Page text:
Monday, March 30, 2015

Least Favorite Things Guest Speakers or Personalities Have Said to Me

1. "I won't take the whole time". These are the ones that always go overtime....especially when time is tight.

2. "Don't worry; I can make this talk relevant". Yep; you know the rest of that story.

3. "Call me back in 6 months". For some years it has been my privilege to be part of planning a national event for College Ministers. We usually schedule our main speakers about a year in advance. Two different times a potential speaker we contacted said, "That sounds really interesting, but I'm only scheduling 6 months out now. So, call me back in 6 months". In 6 months that person says something like, "I've decided that's not the type event I'm going to focus my time on".

4. "I would love to be part of your ministry. I charge a thousand dollars a day". These are the speakers that
call you.

5. "I could never get peace about this talk". Then they speak....and you lose your peace.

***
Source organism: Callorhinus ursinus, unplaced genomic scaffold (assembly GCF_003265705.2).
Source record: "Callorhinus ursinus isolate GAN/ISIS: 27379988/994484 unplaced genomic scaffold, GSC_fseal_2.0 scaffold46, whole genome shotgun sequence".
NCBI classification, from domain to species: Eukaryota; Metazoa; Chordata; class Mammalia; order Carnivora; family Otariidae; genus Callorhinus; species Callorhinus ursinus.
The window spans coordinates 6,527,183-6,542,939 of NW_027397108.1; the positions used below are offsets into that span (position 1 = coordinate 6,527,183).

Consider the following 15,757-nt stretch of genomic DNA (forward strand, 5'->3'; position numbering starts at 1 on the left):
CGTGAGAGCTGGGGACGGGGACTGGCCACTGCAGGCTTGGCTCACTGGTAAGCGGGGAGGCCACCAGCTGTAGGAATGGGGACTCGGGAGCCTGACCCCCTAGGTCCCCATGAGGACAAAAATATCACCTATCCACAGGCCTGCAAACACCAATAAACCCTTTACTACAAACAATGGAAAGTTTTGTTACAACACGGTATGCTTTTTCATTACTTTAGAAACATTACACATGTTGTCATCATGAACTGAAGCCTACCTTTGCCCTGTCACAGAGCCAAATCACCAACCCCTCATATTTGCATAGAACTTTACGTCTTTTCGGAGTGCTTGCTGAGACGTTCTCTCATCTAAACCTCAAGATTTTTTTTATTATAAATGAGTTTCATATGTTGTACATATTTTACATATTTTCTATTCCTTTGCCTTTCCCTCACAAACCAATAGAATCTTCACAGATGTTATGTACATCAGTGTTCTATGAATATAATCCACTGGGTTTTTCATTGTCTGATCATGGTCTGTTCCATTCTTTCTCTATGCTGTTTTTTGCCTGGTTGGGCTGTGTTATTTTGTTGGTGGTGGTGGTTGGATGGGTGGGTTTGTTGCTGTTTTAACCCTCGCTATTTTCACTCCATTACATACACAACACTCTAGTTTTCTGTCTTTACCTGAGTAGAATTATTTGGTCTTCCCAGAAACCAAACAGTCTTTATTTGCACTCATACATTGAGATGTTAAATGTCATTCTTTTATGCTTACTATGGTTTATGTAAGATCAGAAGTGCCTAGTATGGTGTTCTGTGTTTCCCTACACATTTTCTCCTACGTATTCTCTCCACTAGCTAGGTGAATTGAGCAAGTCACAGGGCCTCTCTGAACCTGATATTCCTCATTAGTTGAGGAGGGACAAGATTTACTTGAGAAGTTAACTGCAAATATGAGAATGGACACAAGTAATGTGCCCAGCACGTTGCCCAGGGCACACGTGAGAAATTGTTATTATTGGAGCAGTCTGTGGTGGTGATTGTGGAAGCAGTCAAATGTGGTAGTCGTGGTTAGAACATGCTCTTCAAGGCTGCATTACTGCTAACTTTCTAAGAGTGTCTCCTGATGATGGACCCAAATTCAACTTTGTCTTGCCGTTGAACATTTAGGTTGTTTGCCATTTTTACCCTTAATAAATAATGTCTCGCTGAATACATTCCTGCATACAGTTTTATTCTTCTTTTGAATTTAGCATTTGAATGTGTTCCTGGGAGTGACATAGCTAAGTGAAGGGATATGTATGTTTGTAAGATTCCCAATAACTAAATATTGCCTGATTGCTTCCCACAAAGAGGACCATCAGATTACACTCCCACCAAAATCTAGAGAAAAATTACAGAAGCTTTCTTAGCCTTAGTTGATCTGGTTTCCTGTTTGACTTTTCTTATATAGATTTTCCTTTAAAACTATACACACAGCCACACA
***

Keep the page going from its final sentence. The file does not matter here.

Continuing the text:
6. "How much time do I have left"?

7. "I'm a preacher; if you wanted a speaker, you should have gone to Radio Shack".

8. "Has anyone ever told you that you look like Charles Stanley"?

My all time favorite thing a speaker said: When contacting a possible speaker, worship leader, etc, I always ask immediately, "Do you have a set fee"? When someone says no, I ask what's the least and most you have gotten for doing a similar event and then I can see where I might fit into that range. My favorite was a singer who said, "I've gotten from a sweatshirt to $1,000". Now that is a range I can fit into!

When paying a guest speaker, worship leader, etc, here are some things to remember.

1. Find out up front, if they have a set fee.

2. When inviting someone without knowing that, send them a letter or email stating the date, that you will provide any necessary housing if it's overnight, mileage (or a plane ticket) and what you will pay them. Even if you make the arrangements by phone, send them the basic information in written form.

3. Remember, there is a difference in people who have a "day job" and those who do it full time.

4. For those locally or in the area who do things for you and don't want or expect an honorarium, a gift card to a restaurant is usually well received. If you work for someone who does not allow gift cards to be given (I have.), take them out for a nice meal.

5. Send them a thank you note after the event.

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